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Hundreds of Students Petition to Hold Tailgates On Campus Ahead of Harvard-Yale

Harvard-Yale Petition
More than 700 students have signed a petition to keep the annual Harvard-Yale tailgate at Cumnock Field.

More than 700 Harvard students and affiliates have signed a petition calling for the Harvard-Yale tailgate to be held in the athletics complex in the hours before The Game on Nov. 17, and not in a proposed space near Fenway Park.

When played in Cambridge, the annual football game has historically taken place in Harvard Stadium on the Boston side of the Charles River. In a break with tradition, however, the 135th Game between the Ivy League rivals will be played at Fenway Park in Boston due to ongoing restoration work on the more-than-century-old football stadium.

The “Save the Game 2018” petition calls on the Athletics Department to “not wholly relocate” the Harvard-Yale pregame celebrations to Fenway Park. Instead, the letter urges the department to preserve “an inclusive atmosphere of enthusiastic school spirit with student tailgates” by holding the tailgate at the athletic complex in Allston.

Christopher P. Ulian ’19, one of the authors of the petition, said he wanted to make sure administrators were aware of some students' displeasure over the suggested changes to Harvard-Yale this year. He said he and others met with staff members from the Athletics Department and the Dean of Students Office to discuss the situation prior to creating and circulating the petition.

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“Harvard Yale is one of the most important events of the year for undergraduates at Harvard, so we wanted to make sure undergraduate voices were being heard,” Ulian wrote in an email Sunday.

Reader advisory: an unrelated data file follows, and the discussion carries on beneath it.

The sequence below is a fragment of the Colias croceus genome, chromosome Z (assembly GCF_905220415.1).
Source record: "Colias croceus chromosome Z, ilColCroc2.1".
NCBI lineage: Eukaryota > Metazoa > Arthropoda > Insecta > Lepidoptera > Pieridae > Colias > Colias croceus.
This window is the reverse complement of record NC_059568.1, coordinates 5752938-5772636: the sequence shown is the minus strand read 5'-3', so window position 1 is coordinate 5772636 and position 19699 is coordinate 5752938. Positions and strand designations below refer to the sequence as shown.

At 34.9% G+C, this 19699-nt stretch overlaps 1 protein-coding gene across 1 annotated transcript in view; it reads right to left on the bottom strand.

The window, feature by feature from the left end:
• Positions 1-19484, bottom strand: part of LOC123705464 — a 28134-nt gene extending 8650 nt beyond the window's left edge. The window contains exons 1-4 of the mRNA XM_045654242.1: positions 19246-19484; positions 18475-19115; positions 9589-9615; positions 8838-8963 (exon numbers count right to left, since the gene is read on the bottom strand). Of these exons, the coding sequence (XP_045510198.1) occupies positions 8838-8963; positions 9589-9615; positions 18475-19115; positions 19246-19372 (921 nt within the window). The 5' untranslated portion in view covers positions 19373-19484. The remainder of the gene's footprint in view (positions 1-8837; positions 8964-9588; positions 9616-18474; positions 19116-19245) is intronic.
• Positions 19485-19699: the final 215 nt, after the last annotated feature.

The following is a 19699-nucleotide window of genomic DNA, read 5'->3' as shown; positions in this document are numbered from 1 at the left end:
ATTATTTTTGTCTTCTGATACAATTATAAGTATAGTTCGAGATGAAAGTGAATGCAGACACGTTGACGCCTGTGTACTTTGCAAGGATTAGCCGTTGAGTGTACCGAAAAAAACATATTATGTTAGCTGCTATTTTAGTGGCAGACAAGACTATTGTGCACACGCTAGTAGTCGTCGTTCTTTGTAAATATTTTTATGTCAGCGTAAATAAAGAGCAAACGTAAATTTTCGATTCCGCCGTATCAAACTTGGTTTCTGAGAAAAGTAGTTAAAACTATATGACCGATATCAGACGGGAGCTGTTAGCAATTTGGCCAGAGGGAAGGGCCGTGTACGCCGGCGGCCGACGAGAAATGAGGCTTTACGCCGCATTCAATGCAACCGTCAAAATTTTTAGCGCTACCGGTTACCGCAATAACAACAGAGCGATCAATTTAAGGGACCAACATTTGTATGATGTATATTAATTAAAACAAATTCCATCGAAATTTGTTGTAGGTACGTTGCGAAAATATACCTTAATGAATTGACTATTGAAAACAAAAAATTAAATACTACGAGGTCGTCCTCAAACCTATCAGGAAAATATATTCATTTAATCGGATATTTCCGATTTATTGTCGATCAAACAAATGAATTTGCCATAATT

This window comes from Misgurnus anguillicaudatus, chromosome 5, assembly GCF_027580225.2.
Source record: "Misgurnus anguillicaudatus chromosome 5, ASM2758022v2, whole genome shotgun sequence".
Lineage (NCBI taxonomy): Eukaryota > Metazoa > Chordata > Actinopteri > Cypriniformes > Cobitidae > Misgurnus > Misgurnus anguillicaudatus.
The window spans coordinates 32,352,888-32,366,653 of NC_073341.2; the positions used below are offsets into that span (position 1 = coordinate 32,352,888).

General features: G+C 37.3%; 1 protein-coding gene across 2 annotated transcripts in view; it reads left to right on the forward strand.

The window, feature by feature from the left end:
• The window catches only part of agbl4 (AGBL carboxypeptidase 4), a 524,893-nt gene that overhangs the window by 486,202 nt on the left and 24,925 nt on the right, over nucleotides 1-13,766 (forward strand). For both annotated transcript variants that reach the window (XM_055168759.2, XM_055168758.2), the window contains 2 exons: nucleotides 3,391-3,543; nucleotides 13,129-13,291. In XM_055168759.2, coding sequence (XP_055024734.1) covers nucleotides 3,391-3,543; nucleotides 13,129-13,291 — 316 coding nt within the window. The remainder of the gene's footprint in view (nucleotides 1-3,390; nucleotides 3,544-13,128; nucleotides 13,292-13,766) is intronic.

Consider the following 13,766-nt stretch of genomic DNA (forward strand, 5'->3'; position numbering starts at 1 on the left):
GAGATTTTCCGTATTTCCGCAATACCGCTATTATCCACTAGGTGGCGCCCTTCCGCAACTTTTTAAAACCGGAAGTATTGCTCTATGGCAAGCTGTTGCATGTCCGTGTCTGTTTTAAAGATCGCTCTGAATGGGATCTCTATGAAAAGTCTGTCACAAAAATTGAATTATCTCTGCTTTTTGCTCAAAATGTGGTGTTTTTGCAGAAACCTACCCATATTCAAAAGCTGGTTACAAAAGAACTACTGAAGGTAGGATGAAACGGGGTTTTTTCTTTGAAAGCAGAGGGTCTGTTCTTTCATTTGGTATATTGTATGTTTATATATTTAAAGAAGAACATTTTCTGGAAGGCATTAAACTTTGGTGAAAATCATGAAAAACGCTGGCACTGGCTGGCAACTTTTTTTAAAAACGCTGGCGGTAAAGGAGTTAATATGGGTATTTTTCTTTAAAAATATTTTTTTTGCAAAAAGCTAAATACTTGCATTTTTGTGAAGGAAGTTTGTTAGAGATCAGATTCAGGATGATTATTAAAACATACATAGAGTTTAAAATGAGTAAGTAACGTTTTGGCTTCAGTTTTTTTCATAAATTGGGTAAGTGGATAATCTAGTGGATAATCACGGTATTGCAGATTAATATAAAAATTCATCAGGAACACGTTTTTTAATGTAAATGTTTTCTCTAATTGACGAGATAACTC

The Athletic Department’s website states that Harvard plans to set up a "FanZone" near Fenway Park that will be open to the public and will include a space where guests can purchase food and beverages. In an interview last fall, Athletics Director Robert L. Scalise said the Athletics Department is hoping to increase attendance at The Game by holding tailgates near Fenway Park.

The petition warns that many students will instead choose to stay on campus or attend pregame festivities in small and “often exclusive” dorms and social clubs around campus, thereby decreasing overall undergraduate turnout for the Game.

The petition also says the proposed FanZone will “severely limit” the “socioeconomic accessibility” of the game because of the “expensive food and beverages” that will become students’ only option for snacks and refreshments at Fenway.

“As the College seeks to increase accessible social spaces and emphasize inclusivity, it seems like the Harvard-Yale tailgate represents an opportunity to demonstrate the administration’s commitment to that vision,” Ulian wrote.

Madison C. Thompson ’20 said she signed the petition because she said she wanted to preserve “one of the few days a year where people really buy into school spirit.”

Thompson said moving the pregame celebrations to Fenway would be “a deterring factor” for students who are unsure of attending.  

“I personally wouldn't be too thrilled about trying to figure out my way through Fenway Park,” Thompson said. “I don't even know the streets around there; Boston is just confusing."

In an emailed statement Sunday, Scalise wrote that the Athletics Department will announce details for pregame activities “soon” after coordinating with the College’s Dean of Students Office.

The College’s Dean of Students Office is currently in the process of hiring a graduate student to plan a campus-based “watch party” for undergraduates who choose not to make the trek from Harvard to Fenway Park, according to a job posting on the Student Employment Office database.

“As always, our goal is for students, alumni and fans to have a fun and safe experience,” Scalise wrote. “We are working closely with the Dean of Students Office to determine the feasibility of an on-campus event for students to gather and socialize together before the game, and we hope to have details to announce soon.”

Some students are less than impressed with administrative efforts so far.

“There's been so much changing this school year with getting rid of Harvard Time, the new schedule, everything like that, it just seems like they are kind of uprooting a lot of things that Harvard students have really enjoyed and it seems asinine in my opinion," Thompson added.

—Staff writer Alexandra A. Chaidez can be reached at alexandra.chaidez@thecrimson.com. Follow her on Twitter @a_achaidez

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